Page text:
7 Indicators of Church Health
We all want to reach more people for Jesus. Church growth is a “basic instinct” for church leaders. That’s a New Testament principle, not a fad. However, church growth without church health is asking for trouble
Candidly, you can grow your church for the short term without being a healthy organization, but this leads to low morale and loss of momentum. Focusing on church health supports and enhances church growth.
7 Indicators of Church Health:
1) Spiritual Intensity
When it comes to being a spiritually healthy church few things trump the passion with which you chase God. Your personal pursuit of God as a leader finds its way into the culture of the church. If you are casual your people are casual. This manifests itself primarily in three areas; prayer, evangelism and worship. When the spiritual intensity is where it should be, those three things find a natural, fresh and enthusiastic expression in your church.
2) Stories of life change
This is one of the best ways to assess the health of your church. Do you hear stories of life change? Stories about salvation, marriages restored, addictions conquered, and more. Make it a point to cultivate and capture these stories. Look for them and tell them. At 12Stone we will often capture the story on film and incorporate it in a Sunday worship service. These stories are such an encouragement to others. It helps them believe it’s possible for them too!
3) High Morale of staff
Whether your staff is large or small, the morale of the team matters. It’s been said that “morale leaks.” It’s true. The morale of the staff always finds its way into the congregation. If the staff is healthy, you dramatically increase the likelihood that your congregation will share those healthy characteristics. Things such as honesty, authenticity, kindness, forgiveness, integrity, commitment, joy, hard work, love, and extending the benefit of the doubt. These things go a long way as you strive for a healthy church environment.
4) Vibrancy of your culture
Let’s ask the blunt culture question. When people attend your church for the first time, do they want to come back? That is very telling about your culture. Yes, there is more going on. It’s a spiritual battle. But, not unlike when you go to a restaurant you make a pretty quick and easy decision if you are going back. You either liked the culture (who they are and how they do things) or you didn’t. How attractive is your culture? Is it joyful, faith-filled, positive, inspiring? People want to be part of a healthy church culture.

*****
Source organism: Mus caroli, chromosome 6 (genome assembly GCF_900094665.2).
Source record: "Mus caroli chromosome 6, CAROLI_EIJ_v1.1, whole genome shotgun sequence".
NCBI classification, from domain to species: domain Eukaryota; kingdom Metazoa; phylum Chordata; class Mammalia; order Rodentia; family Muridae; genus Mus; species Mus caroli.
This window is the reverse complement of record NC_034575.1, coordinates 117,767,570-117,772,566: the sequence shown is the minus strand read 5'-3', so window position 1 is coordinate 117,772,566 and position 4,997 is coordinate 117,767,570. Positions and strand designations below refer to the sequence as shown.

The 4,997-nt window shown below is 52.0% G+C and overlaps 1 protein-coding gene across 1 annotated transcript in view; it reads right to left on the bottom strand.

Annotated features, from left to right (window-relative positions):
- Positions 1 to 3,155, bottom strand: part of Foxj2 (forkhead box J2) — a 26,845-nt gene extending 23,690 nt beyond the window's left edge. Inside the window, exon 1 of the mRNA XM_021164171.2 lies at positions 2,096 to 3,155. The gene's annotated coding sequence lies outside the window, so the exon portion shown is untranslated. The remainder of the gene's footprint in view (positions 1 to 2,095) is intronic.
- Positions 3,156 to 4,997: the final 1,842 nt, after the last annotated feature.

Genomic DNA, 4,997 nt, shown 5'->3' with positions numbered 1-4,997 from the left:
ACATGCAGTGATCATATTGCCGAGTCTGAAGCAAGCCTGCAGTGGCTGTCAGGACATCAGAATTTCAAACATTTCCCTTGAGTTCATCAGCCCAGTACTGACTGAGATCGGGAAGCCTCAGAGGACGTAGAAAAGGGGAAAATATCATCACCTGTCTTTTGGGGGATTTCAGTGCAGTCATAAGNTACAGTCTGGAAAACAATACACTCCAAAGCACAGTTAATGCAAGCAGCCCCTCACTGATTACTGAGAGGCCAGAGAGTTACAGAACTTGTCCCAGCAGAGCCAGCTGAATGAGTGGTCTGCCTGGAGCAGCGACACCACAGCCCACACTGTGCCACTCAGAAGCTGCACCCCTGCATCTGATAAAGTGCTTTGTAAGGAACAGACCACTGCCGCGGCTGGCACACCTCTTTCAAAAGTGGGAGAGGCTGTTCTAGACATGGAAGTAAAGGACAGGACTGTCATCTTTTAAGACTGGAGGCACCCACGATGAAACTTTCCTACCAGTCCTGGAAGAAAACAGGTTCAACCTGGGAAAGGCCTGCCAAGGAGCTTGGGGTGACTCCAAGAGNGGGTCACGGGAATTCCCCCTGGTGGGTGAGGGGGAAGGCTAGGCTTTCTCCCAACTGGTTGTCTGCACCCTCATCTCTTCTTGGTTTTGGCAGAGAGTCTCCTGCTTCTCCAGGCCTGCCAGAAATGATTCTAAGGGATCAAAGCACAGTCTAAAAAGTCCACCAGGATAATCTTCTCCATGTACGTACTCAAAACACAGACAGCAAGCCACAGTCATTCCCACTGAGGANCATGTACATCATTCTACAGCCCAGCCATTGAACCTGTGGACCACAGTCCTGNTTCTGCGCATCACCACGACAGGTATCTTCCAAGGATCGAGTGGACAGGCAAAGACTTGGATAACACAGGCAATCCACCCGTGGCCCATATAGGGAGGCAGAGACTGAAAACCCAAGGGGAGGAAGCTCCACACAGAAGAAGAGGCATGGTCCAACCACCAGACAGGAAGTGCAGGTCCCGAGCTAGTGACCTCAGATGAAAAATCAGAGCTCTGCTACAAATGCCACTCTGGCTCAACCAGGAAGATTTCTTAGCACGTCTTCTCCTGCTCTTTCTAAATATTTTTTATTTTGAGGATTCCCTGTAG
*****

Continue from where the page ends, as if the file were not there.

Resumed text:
5) Innovation in ministry
Staying current, relevant and practical in ministry is an essential part of a healthy church. Innovation isn’t always about the latest and greatest. Innovation is often about fixing things that are broken and making things better. When you consider the significant leadership responsibility of raising up leaders to help lift the load, your best leaders are drawn toward ministry that works. Don’t be afraid to retool or even shut down what doesn’t work. The gospel remains the same, but our methods change.
6) Maturing of faith
New converts start out immature in their faith. That’s natural. As church leaders we have the privilege to help guide and encourage Christ followers to grow in their faith. It’s a life long journey, it’s messy and none of us arrive! Small group ministry is a great way to help people mature. Don’t make a long list of things to check off to determine if the people are maturing. Keep it simple. Again, look for stories of life change. Look for the fruit of the Spirit. Encourage and equip people so they can serve and invest in others! That’s church health!
7) Leadership development
If it’s true that next to the favor of God, everything rises and falls on leadership, and I believe it is, then new and increasingly capable leaders are essential to a healthy church
If you are in a smaller church, don’t get overwhelmed by the needs. Just ask God to help you find one more leader! One more true leader can change your church! If you are in a larger church, you already have people to help you raise up more leaders. So, what’s your plan? How will you find and develop the next leader(s) at your church?
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